If there is ever a region that epitomizes the economic future of Eritrea, it’s the Northern Red Sea Region. A frenzied sprawl of 1 million people it’s the second largest region in Eritrea. It’s also a place where you will find six ethnic groups live together in harmony. At one recent colloquium conducted by the Administrator of the region it was explained the various economic developments and the exploitation of natural resources such as agriculture, fisheries, tourism and mining. All this speaks to Eritrea’s new growth path, one that is defined by Eritrean’s and Eritrean demand, rather than outsiders. The epicenter of the new growth is the country’s vast coastal expanse and the vast plains that are conducive for agricultural investment. While economists inside and outside Eritrea are bearish on Gold export from Bisha, Gash- Barcka region, it will be extremely bullish on the prospects of the Northern Red Sea Region which enjoys higher growth rates, favorable government policy, and the possibility of a huge consumption binge.
Northern Red Sea Region also happens to be where the free zone ports of different size, 220 coral reefs and over 1000 fish species and virgin natural resources; oil, natural gas, iron ore, and lime stone are located.
Mineral resources embedded on various areas of the region such as copper, gold, gypsum, granite,marble and ceramics. But while foreign firms are salivating over the potential gains to be had from all this, it’s the Eritreans themselves, rather than outsiders, who will tap them.
State-owned industries are an important factor in the nation’s economy. The basis for public intervention in the economy is the system of state holdings regulated by the ministry bearing that name, established in 1991; it represents a necessary tool by means of which the state can exercise control over, Northern Red Sea Region Gateway To Prosperity and act directly in, the country’s development, causing it to reach those results dictated by state economic policy. The state’s political authorities thus assign the economic policy objectives deemed necessary, and the agencies autonomously see to their desired outcomes. These agencies are: Ministry of Fisheries, Massawa Port Authority, Ministry of Education and many more who jointly work with the regional administration to implement the set goals and achieve the desired outcome in the domains of agriculture, fisheries, tourism, trade and industry, social services and infrastructural developments.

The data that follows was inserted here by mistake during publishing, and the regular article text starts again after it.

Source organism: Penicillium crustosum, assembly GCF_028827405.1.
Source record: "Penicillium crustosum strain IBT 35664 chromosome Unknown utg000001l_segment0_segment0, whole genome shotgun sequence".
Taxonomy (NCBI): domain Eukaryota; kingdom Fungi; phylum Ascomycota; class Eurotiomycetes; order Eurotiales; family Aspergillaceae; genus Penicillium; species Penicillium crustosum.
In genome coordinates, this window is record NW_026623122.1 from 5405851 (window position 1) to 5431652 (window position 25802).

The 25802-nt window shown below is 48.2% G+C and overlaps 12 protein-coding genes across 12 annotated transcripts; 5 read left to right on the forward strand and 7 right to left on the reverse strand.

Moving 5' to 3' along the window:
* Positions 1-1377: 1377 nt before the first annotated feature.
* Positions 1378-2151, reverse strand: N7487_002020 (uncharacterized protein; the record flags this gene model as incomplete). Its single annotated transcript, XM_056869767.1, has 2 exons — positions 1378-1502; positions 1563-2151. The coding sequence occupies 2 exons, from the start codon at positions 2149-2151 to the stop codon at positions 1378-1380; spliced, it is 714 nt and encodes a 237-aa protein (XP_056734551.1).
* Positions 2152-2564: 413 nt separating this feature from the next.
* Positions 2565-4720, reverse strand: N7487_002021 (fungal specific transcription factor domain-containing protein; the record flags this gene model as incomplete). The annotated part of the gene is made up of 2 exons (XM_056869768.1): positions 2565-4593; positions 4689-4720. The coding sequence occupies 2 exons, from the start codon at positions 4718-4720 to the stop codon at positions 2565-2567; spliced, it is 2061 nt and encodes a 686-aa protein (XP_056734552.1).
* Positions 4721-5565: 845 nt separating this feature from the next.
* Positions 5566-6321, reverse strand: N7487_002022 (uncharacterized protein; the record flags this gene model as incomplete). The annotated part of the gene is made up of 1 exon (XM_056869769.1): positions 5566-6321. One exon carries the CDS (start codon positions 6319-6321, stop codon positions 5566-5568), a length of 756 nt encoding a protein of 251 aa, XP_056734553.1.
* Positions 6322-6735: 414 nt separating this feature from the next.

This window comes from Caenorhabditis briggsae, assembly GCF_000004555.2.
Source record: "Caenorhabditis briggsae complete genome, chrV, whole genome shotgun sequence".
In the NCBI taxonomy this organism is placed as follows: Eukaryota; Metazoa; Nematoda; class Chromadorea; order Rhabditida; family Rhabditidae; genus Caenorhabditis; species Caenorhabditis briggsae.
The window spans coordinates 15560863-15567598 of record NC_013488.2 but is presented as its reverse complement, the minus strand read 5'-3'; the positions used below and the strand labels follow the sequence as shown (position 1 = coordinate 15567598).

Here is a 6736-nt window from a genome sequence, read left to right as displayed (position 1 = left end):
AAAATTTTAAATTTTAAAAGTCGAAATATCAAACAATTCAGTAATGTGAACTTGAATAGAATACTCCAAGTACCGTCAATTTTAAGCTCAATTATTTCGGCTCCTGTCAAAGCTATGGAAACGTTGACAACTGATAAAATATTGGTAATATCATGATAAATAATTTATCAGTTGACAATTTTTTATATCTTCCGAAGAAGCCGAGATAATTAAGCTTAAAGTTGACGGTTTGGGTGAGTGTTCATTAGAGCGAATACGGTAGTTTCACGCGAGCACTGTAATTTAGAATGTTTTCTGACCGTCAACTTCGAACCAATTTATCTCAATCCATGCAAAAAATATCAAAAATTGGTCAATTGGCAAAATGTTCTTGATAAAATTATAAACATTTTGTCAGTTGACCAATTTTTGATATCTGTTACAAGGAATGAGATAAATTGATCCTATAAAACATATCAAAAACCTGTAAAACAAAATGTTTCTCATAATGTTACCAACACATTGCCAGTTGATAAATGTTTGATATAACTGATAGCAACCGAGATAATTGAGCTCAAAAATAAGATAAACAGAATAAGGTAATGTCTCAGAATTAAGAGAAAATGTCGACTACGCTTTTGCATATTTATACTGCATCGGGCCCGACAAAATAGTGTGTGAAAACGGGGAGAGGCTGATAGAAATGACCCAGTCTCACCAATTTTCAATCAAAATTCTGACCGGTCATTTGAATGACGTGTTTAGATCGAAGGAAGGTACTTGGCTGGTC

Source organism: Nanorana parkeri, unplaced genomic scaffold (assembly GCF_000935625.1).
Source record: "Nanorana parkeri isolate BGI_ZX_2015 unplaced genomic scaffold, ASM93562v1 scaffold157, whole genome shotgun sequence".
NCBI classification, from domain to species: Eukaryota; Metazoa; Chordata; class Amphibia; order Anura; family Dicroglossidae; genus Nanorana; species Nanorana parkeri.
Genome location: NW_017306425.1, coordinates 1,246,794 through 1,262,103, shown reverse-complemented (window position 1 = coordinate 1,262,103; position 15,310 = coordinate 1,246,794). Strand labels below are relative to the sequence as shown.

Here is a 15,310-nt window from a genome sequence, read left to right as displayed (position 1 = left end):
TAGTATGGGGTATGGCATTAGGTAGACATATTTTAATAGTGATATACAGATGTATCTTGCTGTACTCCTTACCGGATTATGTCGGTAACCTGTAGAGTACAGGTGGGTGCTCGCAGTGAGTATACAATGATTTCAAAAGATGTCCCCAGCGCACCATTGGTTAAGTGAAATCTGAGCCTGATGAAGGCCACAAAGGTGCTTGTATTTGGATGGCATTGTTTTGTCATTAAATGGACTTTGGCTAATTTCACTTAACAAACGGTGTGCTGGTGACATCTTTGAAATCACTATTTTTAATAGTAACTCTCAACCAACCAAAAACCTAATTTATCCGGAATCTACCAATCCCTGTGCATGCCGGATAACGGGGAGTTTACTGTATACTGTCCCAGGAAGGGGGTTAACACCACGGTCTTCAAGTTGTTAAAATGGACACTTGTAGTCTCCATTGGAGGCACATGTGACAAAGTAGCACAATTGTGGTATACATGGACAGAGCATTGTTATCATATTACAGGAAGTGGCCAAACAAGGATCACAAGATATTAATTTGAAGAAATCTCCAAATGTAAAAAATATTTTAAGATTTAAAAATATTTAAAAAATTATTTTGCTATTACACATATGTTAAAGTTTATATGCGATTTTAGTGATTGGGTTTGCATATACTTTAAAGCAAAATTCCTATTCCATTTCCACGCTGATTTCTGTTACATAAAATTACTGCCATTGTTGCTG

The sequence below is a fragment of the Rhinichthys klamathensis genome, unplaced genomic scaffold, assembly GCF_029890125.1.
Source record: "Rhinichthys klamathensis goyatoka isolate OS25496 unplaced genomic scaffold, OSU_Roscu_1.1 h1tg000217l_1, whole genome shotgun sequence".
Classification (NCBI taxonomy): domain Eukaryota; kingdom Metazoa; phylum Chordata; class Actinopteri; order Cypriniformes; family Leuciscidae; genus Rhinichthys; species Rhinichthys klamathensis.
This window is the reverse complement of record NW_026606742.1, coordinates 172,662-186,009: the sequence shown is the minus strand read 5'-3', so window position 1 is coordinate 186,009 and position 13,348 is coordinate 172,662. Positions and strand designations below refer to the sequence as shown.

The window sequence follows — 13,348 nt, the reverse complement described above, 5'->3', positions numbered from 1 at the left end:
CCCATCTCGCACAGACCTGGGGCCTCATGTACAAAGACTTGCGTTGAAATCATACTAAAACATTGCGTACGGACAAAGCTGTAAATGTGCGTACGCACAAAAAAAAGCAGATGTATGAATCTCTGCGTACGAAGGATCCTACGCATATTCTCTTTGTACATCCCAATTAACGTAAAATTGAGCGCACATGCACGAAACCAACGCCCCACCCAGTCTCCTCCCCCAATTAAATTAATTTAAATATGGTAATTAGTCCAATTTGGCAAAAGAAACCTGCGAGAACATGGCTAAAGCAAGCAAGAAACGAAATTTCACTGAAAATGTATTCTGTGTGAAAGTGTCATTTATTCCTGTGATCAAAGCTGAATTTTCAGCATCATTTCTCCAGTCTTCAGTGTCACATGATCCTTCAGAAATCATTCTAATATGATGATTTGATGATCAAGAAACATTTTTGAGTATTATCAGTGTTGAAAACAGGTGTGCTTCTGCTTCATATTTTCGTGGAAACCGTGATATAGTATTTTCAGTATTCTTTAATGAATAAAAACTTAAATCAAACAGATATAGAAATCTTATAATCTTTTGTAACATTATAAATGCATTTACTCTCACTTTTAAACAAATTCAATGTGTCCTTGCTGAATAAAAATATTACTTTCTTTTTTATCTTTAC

Development policies have now been put in place. The construction of Massawa airport, the Free Economic Zone, the expanding and reconstructing of ports, construction of fish jetty and the construction of cement fabric that is expected to produce 10,000K per day are some of the developments that have been achieved in the region.
Last year the government announced new Massawa infrastructure projects totaling 1 billion Nakfa, even more than the 2009 figure. But unlike in the 2002 to 2008, Eritrea has the financial resources, experience, expertise and confi dence it gained to build the country from zero economy to where it is today on its own. What’s more, the fact that the region is rich in natural resources and borders politically volatile areas like. Ethiopia, Sudan and Yemen means that the regional government is more likely to want to exert greater control in commercial affairs.
The central government has given the coast more investment in the domains of agriculture, fi sheries, tourism, trade and industry. The development of the Northern Red Sea region is a study in state-led capitalism. Over the next 5 years, there’s going to be a huge shift in the nature of private investment in Eritrea; much more of the money is going to come from Eritrea rather than from outside. In the wake of the 2009 world financial turmoil and still mired in fiscal retrenchment and tighter credit conditions, capital is becoming scarce and more expensive; hence, mobilization of internal capital as an alternative source of capital is essential to Eritrea. Eritrea’s current emphasis on balancing its economy towards domestic demand also means less of a golden handshake for foreign companies. The sectors such as telecommunication, agriculture, and electricity are off limits to foreigners. Now, with the focus on agriculture, over 90,000 hectares have been utilized and a number of agricultura infrastructure programs have been implemented which increase domestic consumption. Local firms will have leg up in the growing region where no multinationals have yet to venture. Foreign firms’ relative lack of business experience in a region where culture, equality, mutual interest, ideology, trust, and relationship with the local bureaucracy play an even larger role is a major disadvantage. Even if all things were equal, basic geography will always favor coastal area development. Transport costs are much higher for foreign firms than they are for domestic firms, and the proximity and cultural similarity of countries like Yemen and Arabia favor regional partnership rather than ventures run by Western multinationals.
In a highly stressed global economy, it is wise to look internally and focus on Northern Red Sea Region long-term competitive advantages.